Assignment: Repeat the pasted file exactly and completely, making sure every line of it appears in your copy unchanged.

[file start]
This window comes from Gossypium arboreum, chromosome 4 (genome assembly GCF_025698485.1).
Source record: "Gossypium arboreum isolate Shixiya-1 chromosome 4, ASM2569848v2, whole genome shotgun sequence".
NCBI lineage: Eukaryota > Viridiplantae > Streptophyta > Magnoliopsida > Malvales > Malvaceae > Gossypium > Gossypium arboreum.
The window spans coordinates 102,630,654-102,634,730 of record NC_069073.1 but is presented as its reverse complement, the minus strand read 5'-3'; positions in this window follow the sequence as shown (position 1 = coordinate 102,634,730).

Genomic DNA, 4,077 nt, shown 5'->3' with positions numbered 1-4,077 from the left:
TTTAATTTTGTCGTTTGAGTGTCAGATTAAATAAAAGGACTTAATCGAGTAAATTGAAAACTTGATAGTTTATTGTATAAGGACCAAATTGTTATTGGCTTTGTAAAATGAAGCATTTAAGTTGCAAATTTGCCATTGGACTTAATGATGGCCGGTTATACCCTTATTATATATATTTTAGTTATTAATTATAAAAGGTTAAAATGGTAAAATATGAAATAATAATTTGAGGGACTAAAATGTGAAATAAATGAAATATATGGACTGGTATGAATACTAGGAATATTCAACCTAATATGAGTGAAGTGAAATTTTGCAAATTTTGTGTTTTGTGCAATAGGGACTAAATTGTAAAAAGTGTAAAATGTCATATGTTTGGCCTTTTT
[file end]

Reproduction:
This window comes from Gossypium arboreum, chromosome 4 (genome assembly GCF_025698485.1).
Source record: "Gossypium arboreum isolate Shixiya-1 chromosome 4, ASM2569848v2, whole genome shotgun sequence".
NCBI lineage: Eukaryota > Viridiplantae > Streptophyta > Magnoliopsida > Malvales > Malvaceae > Gossypium > Gossypium arboreum.
The window spans coordinates 102,630,654-102,634,730 of record NC_069073.1 but is presented as its reverse complement, the minus strand read 5'-3'; positions in this window follow the sequence as shown (position 1 = coordinate 102,634,730).

Genomic DNA, 4,077 nt, shown 5'->3' with positions numbered 1-4,077 from the left:
TTTAATTTTGTCGTTTGAGTGTCAGATTAAATAAAAGGACTTAATCGAGTAAATTGAAAACTTGATAGTTTATTGTATAAGGACCAAATTGTTATTGGCTTTGTAAAATGAAGCATTTAAGTTGCAAATTTGCCATTGGACTTAATGATGGCCGGTTATACCCTTATTATATATATTTTAGTTATTAATTATAAAAGGTTAAAATGGTAAAATATGAAATAATAATTTGAGGGACTAAAATGTGAAATAAATGAAATATATGGACTGGTATGAATACTAGGAATATTCAACCTAATATGAGTGAAGTGAAATTTTGCAAATTTTGTGTTTTGTGCAATAGGGACTAAATTGTAAAAAGTGTAAAATGTCATATGTTTGGCCTTTTT